Urban Wire Expanding Homeownership Vouchers Could Help Boost Black Homeownership and Wealth
Robert I. Lerman
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Homeownership is a critical wealth-building tool for families. It can protect against the risks of sudden rent increases, limit hardship during economic downturns, and provide a sense of ownership and commitment to people’s property and community. But homeownership continues to be out of reach for many Americans, and the wide racial homeownership gap has persisted for decades.

Only 53 percent of Black household heads owned homes in March 2020, compared with 78 percent of white household heads, according to the US Census Bureau’s Current Population Survey. The racial homeownership gap is lower but still substantial among married households (70 percent among Black households and 85 percent among white households). Racial discrimination in lending and the labor market, residential segregation, and exclusionary zoning restrictions contribute to Black families’ lower homeownership rates and to the broader wealth gap between Black and white families.

As the Biden administration aims to improve racial equity, increasing Black wealth and homeownership will likely play an important role. One potential vehicle for doing so could be to incorporate a substantial role for homeownership in Biden’s proposed expansion of the Housing Choice Voucher (HCV) Program, which is currently used almost entirely to support renters. Because Black families receive nearly half of all HCVs, leveraging this program to promote homeownership for voucher recipients could promote equity for Black families.

Some places, like Pittsburgh, have explored using homeownership vouchers, but only about 1 percent of the nation’s current vouchers go toward homeownership. Understanding why housing authorities rarely use vouchers for homeownership is critical. Expanding the homeownership component of HCVs could involve allowing for higher administrative costs, liberalizing various regulations, increasing housing authority flexibility, and experimenting with incentives that align with long-term budget and wealth-building objectives.

How a homeownership voucher expansion could work

HCVs pay the difference between the actual rent—up to the fair market rent (FMR), set at the 40th percentile of area rents—and about 30 percent of the family’s income. HCVs, public housing, and other federal programs are significant for many families, but they currently cover only about one in five eligible families—a problem Biden has proposed addressing with his proposed HCV program expansion.

But rather than focus only on rents, that expansion, along with additional supportive services, could also assist families in becoming homeowners. Under this plan, maximum monthly homeownership vouchers could be set at fair market rent or the carrying cost of a home at the 33rd percentile of home values, whichever is lower. Recipients would continue to pay 30 percent of their income to offset government costs.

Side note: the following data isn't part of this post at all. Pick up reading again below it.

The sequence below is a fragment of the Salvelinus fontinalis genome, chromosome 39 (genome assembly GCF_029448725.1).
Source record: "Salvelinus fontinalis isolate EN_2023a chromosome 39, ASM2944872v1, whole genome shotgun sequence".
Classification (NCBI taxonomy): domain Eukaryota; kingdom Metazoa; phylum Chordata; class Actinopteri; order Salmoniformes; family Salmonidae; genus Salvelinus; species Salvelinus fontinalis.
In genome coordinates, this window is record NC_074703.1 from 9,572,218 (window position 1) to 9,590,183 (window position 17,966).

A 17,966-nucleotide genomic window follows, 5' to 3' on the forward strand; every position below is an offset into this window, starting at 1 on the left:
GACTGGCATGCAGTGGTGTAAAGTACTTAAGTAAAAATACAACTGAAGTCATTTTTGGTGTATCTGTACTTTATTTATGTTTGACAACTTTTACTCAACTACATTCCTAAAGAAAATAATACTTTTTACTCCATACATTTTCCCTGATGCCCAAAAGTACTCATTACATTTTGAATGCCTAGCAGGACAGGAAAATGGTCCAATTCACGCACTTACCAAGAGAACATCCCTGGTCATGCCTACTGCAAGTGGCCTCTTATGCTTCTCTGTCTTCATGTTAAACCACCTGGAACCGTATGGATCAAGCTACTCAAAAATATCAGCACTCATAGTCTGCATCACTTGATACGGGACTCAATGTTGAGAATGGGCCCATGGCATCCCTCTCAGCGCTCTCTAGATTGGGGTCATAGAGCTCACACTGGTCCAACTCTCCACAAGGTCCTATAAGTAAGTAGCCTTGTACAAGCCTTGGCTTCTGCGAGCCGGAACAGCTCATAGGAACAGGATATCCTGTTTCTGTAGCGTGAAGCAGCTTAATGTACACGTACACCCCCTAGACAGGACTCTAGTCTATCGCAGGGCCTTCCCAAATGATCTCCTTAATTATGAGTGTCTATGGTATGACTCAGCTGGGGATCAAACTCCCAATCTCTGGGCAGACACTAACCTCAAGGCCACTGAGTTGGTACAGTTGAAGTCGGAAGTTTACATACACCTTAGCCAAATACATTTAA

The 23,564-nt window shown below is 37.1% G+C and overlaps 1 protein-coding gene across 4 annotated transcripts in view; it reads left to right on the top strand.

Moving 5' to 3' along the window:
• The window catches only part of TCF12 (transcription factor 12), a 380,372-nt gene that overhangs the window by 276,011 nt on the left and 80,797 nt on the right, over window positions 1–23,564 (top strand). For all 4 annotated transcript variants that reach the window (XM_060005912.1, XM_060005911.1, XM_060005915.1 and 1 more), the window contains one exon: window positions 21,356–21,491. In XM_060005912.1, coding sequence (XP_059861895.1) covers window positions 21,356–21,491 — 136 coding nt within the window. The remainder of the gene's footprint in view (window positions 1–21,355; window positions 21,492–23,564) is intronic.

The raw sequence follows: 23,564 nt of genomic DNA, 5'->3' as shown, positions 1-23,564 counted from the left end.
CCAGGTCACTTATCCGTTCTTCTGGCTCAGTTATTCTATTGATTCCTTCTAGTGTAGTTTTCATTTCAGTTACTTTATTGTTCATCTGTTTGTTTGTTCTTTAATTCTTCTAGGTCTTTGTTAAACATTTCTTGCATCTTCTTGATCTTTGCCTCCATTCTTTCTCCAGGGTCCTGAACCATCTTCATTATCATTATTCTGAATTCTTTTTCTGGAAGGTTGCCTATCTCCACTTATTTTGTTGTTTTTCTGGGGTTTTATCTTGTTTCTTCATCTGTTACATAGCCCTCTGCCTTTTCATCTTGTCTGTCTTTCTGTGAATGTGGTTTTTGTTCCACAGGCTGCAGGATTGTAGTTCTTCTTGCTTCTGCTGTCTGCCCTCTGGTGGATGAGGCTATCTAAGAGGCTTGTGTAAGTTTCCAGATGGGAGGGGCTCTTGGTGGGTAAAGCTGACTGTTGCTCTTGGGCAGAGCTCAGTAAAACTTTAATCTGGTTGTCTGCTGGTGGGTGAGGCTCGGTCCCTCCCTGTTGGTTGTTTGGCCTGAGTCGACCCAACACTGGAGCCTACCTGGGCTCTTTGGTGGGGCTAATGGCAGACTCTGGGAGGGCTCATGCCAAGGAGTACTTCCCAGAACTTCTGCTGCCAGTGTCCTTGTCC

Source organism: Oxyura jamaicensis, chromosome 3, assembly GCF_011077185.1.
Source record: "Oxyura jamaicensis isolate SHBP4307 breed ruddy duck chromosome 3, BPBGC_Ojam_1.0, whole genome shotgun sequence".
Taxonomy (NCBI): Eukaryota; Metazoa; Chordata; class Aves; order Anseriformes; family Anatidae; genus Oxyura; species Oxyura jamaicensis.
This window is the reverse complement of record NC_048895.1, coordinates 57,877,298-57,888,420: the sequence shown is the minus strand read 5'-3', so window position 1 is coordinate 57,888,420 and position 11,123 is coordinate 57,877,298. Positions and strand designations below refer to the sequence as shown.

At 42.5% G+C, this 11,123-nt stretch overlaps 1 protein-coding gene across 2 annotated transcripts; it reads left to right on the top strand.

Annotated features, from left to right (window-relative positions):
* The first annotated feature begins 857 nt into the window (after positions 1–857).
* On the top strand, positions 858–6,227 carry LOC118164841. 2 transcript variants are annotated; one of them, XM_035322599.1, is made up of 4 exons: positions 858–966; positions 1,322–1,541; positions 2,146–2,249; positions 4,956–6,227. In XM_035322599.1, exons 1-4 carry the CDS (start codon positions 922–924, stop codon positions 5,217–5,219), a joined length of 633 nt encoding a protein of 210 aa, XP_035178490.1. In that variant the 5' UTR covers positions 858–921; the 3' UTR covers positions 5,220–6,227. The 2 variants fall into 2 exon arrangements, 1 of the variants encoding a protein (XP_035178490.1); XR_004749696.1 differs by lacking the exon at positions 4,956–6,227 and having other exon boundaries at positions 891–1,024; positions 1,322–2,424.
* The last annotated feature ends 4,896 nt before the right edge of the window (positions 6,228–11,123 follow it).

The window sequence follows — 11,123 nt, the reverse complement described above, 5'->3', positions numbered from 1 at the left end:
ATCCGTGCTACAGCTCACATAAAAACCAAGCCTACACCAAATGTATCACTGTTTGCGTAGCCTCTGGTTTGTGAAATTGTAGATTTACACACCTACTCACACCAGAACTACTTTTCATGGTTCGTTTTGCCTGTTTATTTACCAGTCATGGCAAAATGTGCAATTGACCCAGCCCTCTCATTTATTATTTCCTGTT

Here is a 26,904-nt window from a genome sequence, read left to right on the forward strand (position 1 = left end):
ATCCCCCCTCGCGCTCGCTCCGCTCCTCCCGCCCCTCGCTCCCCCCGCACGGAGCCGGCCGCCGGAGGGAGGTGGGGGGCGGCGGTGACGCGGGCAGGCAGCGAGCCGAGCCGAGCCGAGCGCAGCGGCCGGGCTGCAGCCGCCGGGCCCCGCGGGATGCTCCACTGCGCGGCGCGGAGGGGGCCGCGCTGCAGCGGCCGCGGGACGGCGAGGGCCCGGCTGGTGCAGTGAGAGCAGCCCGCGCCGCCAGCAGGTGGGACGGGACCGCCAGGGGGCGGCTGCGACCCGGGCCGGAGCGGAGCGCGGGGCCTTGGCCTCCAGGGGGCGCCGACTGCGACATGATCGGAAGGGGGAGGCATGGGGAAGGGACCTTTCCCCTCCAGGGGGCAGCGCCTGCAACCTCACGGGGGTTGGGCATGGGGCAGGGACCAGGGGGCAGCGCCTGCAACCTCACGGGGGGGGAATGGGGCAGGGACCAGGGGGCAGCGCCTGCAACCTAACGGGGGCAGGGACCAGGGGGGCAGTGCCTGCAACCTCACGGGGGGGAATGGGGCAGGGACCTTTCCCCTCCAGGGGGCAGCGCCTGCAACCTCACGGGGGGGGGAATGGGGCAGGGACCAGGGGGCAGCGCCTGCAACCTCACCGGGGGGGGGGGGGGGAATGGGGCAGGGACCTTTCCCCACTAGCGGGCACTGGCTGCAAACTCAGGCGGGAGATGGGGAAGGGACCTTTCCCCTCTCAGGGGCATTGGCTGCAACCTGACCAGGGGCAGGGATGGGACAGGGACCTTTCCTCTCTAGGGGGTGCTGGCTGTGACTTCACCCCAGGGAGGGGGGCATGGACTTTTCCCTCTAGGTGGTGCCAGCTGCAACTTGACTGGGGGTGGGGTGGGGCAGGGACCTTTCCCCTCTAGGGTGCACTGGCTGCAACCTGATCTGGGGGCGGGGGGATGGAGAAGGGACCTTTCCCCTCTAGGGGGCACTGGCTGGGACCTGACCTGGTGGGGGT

A specially created fund could finance modest down payments with some contribution from the recipient. Alternatively, half of the principal component of the first five years could be used to pay back the down payment support. Homeownership vouchers could also mitigate the risks faced by lenders because the government would guarantee full payment if the owner’s income falls sharply.

As under current regulations, eligible homeowners would have to complete the housing authority’s homeownership and housing counseling program. To help homeowners maintain their properties, localities could add features such as designating a housing consultant and a team of local craftsmen to be on call for maintenance.

In many places, providing homeownership vouchers for current recipients could cost the government less than providing rental vouchers

Housing market conditions and mortgage rates dictate whether homeownership vouchers would save the government money or be cost neutral. To compare net government costs, we first calculated the monthly payments on a 30-year, fixed-rate mortgage at a 3.5 percent annual interest rate on home values at about the 33rd percentile within several housing markets. We then added an additional $200 per month for taxes, insurance, and an escrow for maintenance.

Tabulations indicate that FMRs in 2021 are more than enough to pay the full homeownership costs in many cities. And 35 percent of the payment could go toward the mortgage principal, helping the family build wealth.

Table showing homeownership vouchers would cost the government less than rent vouchers in many cities

To capture the order of magnitude of potential effects, suppose one-third of Black households currently receiving rent vouchers (about 500,000 households) converted to homeownership vouchers. And suppose 40 percent of currently income-eligible Black renter households not receiving vouchers (about 500,000 households) obtained homeownership vouchers. These two policy actions would raise the Black ownership rate to 62 percent.

Homeownership isn’t the best option for everyone, but it could be particularly effective for families likely to stay in the same home and in communities with scarce affordable rental options. Increasing homeownership could give Black families more opportunities to build wealth, narrowing the racial wealth gap and improving opportunities for current and future generations. As momentum for HCV program expansion grows, this is an opportune time to explore expanding homeownership vouchers to make homeownership possible for more families.

Batia Katz also contributed to this post.

Research Areas Housing
Tags Federal housing programs and policies Racial and ethnic disparities Homeownership Racial homeownership gap
Policy Centers Center on Labor, Human Services, and Population